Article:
I have spent most of my life apologizing — for being too much of this or not enough of that, being in the way, saying and/or doing the wrong thing, and for my lack of super powers.

I have apologized when you’ve told me you’re sick, as if it’s my fault, instead of telling you I’m sorry to hear. I have also taken full responsibility for any and all negative feelings my feelings may have caused you.

I’ve “toned down” aspects of my personality to make sure you didn’t feel small or unnoticed, even within moments meant to be mine — my moments. God forbid someone, anyone, might feel less than comfortable and cushy in my presence.

Some of that has been for me, because I am an empath and your negative vibes scratch my soul, but it’s mostly been for you. 

I have held my breath – for days – on the off chance someone else might need the extra oxygen.

I have apologized for making all the things look “easy,” when you’ve mentioned it, and shamed myself the days I haven’t left my bed in fear of those very things.

I have compared myself to you, almost every day, in hopes today will be the day I finally measure up to whatever unrealistic or unfair expectations you may be holding for me. And then, I have apologized for falling short.

I have hustled for worth.

I have remained silent, despite having much to say, worried I might appear too eager, confident, or full of myself.

I have whispered when I’ve wanted to shout, hovered when desperate to put my foot down, and tried to completely disappear when all I really wanted to be was seen

I have held my breath – for days – on the off chance someone else might need the extra oxygen.

When bumped on the street, it has been my apologies you’ve heard for simply standing still, in plain sight, where you could not have possibly seen me. Me, who has been sorry for not sooner realizing you weren’t paying attention and stepping aside.

I have apologized to nail salon techs and gynecologists for not shaving my legs. Weeks ago, I shot one at my massage therapist, because I fell asleep on the table and woke myself moaning (that one escalated to straight up weird real quick).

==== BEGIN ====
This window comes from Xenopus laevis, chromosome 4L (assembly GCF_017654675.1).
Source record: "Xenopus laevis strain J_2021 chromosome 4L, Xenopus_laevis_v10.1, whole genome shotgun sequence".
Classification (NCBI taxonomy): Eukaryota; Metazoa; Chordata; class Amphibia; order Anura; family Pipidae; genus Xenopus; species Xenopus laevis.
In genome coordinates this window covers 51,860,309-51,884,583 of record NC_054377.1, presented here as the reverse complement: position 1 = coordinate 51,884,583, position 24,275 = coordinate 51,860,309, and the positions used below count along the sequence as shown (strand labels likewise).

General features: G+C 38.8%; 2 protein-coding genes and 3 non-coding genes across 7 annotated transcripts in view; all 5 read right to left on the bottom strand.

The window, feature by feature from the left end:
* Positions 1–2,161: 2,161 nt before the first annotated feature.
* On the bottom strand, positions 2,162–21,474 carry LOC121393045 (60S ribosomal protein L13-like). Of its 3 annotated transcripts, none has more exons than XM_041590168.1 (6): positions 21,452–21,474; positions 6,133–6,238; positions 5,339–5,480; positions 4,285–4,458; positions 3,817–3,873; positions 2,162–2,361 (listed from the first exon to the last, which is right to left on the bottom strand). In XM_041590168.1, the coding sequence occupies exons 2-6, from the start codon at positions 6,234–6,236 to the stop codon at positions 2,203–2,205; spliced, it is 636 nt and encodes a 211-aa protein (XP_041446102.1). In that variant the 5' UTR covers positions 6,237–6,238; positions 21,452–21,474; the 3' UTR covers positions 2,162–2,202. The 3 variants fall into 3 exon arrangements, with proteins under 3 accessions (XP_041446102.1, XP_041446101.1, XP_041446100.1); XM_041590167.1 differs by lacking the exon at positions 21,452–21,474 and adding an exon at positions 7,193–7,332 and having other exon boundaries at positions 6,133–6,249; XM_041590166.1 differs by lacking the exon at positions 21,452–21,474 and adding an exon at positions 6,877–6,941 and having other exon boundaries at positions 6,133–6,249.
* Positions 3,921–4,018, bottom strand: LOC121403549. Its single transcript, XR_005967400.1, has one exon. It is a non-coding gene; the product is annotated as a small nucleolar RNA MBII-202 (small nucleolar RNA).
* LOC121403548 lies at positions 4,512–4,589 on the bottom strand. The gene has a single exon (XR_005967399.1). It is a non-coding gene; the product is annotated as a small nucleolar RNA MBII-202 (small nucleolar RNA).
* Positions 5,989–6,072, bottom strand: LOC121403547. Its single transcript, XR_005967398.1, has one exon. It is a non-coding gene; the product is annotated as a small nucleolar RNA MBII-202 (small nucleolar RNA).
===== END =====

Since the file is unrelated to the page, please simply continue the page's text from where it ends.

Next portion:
Can you imagine? Perhaps you can. Maybe you can even relate.

We all have work to do to find our own sense of peace.

Many have become accustomed to my apologies; even perhaps expecting them and behaving accordingly. I strongly urge those folks to read this a cautionary tale.

I am in the miraculous process of reclaiming my worth and power. I will no longer be doling it out to the masses or allowing others to dictate or dangle it just outside my reach. I am in practice of all but completely banishing the word “sorry” from my vocabulary where it is not warranted.

I will not from this point forward throw this word around to excuse or pacify you. I will not apologize for whatever I have that you do not. I have worked hard for these things, and you can too.

I will not apologize for having edges and boundaries or for the fact that there are limits to what I can do. My primary purpose is not to save the universe, and I am done apologizing because I can’t fix you. My process and existence is no less important than yours and I deserve the same amount of room to make mistakes and stretch my wings.

I am not sorry for all the oxygen I breathe and I’m done holding my breath. I have grown tired of apologizing for who I am, the things I want and need, or how my presence or personality makes you feel. It is not my job to help you process your feelings about my feelings. I do not have time to make sure you feel warm, cozy, and comfortable with the way I live my life.

You can go ahead and keep all that excess garbage to yourself, because I’ve come to the beautiful realization that it’s not mine to carry around. I will no longer remain silent. I will not dull my shine so you can feel better about the fact that that you don’t. That is not my work to do — it’s yours

We all have work to do to find our own sense of peace. I’m through adding your to-do list to mine.

I’m done apologizing.
I’m not sorry.


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[…] would promise you you’re not the only one trying to keep up with unreasonable expectations of yourself or pretending there’s an actual job description you might be falling short of. […]